• JohD

      We want 'bodgy' building materials banned, not 'bodgy' reporting. Most people would not even understand what the 'pink batts' affair was all about, let alone journalist. Besides, people were charged for the installation installation deaths – dodgy employers putting inexperienced youngsters to work installing foil insulation one their first day at work without any safety training whatsoever. The real culprit went unpunished – professional electricians installing wiring over the truss bottom cord instead of between and below them, as per regulation. All these 'bodgy' work practices were homegrown.

  2. Grant Spork

    ISO International Standards compliance should ensure imported products are compliant. The question for many products is how they achieve ISO accreditation? This is one area where the chain is very weak. Are products claimed to be ISO compliant though in fact, have not been tested? Australia imports all televisions and almost all consumer electrical products, which require ISO accreditation as to safety and fitness for use. We would not expect trade barriers to be erected to place a wall in front of all importers when one electrical appliance is found to be faulty or dangerous. The issue does not only concern building products from China as Thailand, Turkey, India the UAE and Saudie Arabia have invested in state of the art building products fabrication and assembly. All of these suppliers have much cheaper costs of labour. As with sourcing timber from sustainable and ecologically sound sources, the fault is with the regime which oversees ISO accreditation. We can not expect to export our products and services with low barriers, and then erect them in Australia to benifit a small number of manufacturers and suppliers. Our testing regime should be upgraded.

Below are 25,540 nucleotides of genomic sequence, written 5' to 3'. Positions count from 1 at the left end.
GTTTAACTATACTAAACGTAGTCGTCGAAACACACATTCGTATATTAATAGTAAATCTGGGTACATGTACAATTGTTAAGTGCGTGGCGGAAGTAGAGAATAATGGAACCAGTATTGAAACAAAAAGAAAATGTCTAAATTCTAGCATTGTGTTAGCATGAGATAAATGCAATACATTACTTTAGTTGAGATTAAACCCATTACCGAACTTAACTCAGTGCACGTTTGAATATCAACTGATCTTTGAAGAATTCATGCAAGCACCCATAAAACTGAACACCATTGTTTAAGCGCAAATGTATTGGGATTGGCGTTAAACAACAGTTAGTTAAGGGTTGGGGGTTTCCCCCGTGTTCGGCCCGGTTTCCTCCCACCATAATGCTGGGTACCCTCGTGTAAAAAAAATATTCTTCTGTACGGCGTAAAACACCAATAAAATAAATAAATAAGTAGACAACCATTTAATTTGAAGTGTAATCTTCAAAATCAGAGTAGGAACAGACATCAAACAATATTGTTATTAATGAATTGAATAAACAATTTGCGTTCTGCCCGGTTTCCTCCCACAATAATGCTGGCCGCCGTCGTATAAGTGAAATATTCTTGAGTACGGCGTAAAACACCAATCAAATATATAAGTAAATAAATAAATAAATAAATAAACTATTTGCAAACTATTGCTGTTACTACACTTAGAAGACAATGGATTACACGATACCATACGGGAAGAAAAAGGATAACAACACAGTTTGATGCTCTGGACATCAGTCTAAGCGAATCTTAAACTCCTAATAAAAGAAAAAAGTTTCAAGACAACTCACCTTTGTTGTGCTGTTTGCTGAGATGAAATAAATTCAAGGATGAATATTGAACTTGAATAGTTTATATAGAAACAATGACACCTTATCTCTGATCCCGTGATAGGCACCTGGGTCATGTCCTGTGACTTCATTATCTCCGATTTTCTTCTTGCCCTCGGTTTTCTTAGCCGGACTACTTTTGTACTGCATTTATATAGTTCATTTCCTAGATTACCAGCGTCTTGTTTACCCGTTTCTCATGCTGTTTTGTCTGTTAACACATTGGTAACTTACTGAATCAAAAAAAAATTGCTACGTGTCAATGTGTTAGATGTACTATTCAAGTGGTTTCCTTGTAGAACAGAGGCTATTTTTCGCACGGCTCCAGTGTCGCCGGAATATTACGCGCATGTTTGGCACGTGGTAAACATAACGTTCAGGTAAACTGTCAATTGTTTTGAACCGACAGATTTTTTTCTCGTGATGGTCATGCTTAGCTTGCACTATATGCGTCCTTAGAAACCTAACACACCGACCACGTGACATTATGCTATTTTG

3. James